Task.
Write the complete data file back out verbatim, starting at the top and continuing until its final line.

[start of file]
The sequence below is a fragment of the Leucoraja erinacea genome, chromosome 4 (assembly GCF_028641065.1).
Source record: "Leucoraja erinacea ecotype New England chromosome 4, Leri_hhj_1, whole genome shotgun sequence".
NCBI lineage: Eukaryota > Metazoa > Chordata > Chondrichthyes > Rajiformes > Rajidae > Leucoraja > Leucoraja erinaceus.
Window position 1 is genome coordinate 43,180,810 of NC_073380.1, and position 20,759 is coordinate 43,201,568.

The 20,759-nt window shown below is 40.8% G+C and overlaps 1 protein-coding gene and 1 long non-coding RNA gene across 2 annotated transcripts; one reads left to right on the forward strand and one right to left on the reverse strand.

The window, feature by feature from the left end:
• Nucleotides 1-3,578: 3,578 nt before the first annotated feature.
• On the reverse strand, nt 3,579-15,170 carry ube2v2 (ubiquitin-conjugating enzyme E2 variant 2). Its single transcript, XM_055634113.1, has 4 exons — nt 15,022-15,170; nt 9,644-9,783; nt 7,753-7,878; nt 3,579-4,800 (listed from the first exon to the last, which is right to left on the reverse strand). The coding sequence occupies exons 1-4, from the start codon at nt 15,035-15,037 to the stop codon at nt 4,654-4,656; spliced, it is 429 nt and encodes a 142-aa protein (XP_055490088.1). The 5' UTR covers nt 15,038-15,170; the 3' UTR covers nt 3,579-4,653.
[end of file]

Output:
The sequence below is a fragment of the Leucoraja erinacea genome, chromosome 4 (assembly GCF_028641065.1).
Source record: "Leucoraja erinacea ecotype New England chromosome 4, Leri_hhj_1, whole genome shotgun sequence".
NCBI lineage: Eukaryota > Metazoa > Chordata > Chondrichthyes > Rajiformes > Rajidae > Leucoraja > Leucoraja erinaceus.
Window position 1 is genome coordinate 43,180,810 of NC_073380.1, and position 20,759 is coordinate 43,201,568.

The 20,759-nt window shown below is 40.8% G+C and overlaps 1 protein-coding gene and 1 long non-coding RNA gene across 2 annotated transcripts; one reads left to right on the forward strand and one right to left on the reverse strand.

The window, feature by feature from the left end:
• Nucleotides 1-3,578: 3,578 nt before the first annotated feature.
• On the reverse strand, nt 3,579-15,170 carry ube2v2 (ubiquitin-conjugating enzyme E2 variant 2). Its single transcript, XM_055634113.1, has 4 exons — nt 15,022-15,170; nt 9,644-9,783; nt 7,753-7,878; nt 3,579-4,800 (listed from the first exon to the last, which is right to left on the reverse strand). The coding sequence occupies exons 1-4, from the start codon at nt 15,035-15,037 to the stop codon at nt 4,654-4,656; spliced, it is 429 nt and encodes a 142-aa protein (XP_055490088.1). The 5' UTR covers nt 15,038-15,170; the 3' UTR covers nt 3,579-4,653.